Friday, November 21, 2014

Adolescents and Secrecy

You know (referring to all three of my readers), every so often I run across an article that gets my mind going. The reason I say that it's only "every so often" is because much of what I read seems to be repetitive; therefore, when I come across something that really catches my interest I like to talk about it.

In my job for the University I have the unending privilege to review dozens of student responses per week online. Most of them include article reviews. Today, I read one that reviewed an article on the correlation between parent invasion with adolescents and adolescent secrecy. It indicated that there is a positive correlation between the two behaviors. In other words, the more parents pry with their adolescents, the higher the chance that the adolescent will engage in acts of secrecy. Now, I did not follow through with reading what types of secrecy, so in the case of my comments that will not be addressed. It wasn't so much the results of the study that intrigued me or got me thinking. It was more the idea of why an adolescent feels or believes that secrecy must be used when a parent asks "what is going on?" Moreover, I would want to know what type of interaction the parents had with the child long before they progressed into adolescence and how that interaction played into the adolescents' perceived need for secrecy? What was being taught in the home? What kinds of principles were encouraged and modeled for them? Now, I do understand that a child, once they grow into an adolescent is trying to build an identity. Erik Erikson was very clear on that with his psychosocial stages of development. I am also not implying that if a child is taught principles of transparency and integrity that they won't "experiment" when they become an adolescent. That happens! I am simply curious what happened before the child became an adolescent and what would be considered statistically significant if deeper research were done.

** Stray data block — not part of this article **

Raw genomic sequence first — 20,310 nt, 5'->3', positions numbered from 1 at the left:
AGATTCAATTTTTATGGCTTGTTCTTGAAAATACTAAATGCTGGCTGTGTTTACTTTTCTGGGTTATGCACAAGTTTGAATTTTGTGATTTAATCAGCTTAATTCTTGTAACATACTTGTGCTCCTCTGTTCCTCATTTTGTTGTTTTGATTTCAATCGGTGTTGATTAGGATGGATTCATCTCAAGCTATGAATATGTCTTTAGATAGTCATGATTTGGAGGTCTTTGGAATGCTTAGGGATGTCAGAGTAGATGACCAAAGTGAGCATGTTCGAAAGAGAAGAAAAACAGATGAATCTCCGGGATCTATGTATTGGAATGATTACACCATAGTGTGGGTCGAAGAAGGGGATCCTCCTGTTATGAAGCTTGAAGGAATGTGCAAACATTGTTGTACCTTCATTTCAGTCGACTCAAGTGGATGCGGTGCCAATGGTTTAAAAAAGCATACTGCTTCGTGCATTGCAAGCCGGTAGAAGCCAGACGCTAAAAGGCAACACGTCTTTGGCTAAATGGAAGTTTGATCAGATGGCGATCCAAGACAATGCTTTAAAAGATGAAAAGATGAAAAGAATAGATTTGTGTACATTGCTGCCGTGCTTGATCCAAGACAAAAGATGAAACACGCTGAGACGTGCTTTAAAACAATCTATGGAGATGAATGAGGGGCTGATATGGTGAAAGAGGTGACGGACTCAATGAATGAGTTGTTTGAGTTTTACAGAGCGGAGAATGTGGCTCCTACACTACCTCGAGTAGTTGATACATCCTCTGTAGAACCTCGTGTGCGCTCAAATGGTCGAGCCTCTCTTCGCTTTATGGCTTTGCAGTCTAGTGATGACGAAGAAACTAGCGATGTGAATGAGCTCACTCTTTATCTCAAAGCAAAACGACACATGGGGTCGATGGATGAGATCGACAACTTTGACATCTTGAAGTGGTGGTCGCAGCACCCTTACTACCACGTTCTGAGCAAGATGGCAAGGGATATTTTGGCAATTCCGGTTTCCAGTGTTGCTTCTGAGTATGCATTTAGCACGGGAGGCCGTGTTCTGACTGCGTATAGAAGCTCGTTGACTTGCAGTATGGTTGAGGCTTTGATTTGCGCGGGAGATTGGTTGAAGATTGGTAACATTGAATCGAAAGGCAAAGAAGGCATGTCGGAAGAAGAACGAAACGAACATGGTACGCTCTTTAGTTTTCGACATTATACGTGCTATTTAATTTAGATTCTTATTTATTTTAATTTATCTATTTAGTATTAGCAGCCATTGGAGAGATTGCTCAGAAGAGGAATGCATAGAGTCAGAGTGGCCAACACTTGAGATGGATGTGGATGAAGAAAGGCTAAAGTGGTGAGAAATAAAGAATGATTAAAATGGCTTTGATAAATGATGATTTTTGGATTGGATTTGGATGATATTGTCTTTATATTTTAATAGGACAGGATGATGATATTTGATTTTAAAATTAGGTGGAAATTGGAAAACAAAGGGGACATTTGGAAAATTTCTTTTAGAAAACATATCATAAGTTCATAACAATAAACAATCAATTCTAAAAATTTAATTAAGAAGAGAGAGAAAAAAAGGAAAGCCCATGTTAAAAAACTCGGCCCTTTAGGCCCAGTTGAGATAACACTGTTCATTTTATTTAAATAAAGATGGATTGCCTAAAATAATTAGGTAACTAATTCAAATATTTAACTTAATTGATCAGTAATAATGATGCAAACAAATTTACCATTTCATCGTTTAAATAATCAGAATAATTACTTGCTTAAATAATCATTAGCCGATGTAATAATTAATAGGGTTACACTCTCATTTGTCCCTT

My thoughts may seem archaic and maybe even a little outdated, but as a mental health clinician, and as a father myself, I prefer the idea that if you teach children and even adolescents correct principles to live by, then the likelihood of inter and intrapersonal integrity is increased. I do know that there are those out there that follow evolutionary and developmental models who might disagree with me. They may say that it is part of an adolescent's developmental and genetic make-up to experiment and make mistakes and that it is only by those mistakes that they will learn. Because I have only three readers or maybe even three-hundred, I argue that it is not necessary, but it does happen. One can learn how to live with integrity without the need for secrecy. Those are just my thoughts.

Dr Law


Anonymous said...

I tend to agree with your thoughts here. I was raised in a family of open communication. Probably too open at times. But, everyone turned out okay, and the teenage years weren't difficult for anyone.
However, I do have many friends and acquaintances who's parents took a completely different approach. Communication wasn't great, and they often encouraged their children to experiment so they would be able to learn from their mistakes and find their way in life. Most of those friends struggled throughout the teenage years and attempted to keep secrets from their parents. (Being a parent, I now realize that most parents actually know what their kid's secrets really are.) Now that my friends are older and have kids of their own, they are struggling with the same issues with their kids. Circle of life I guess.

Anonymous said...

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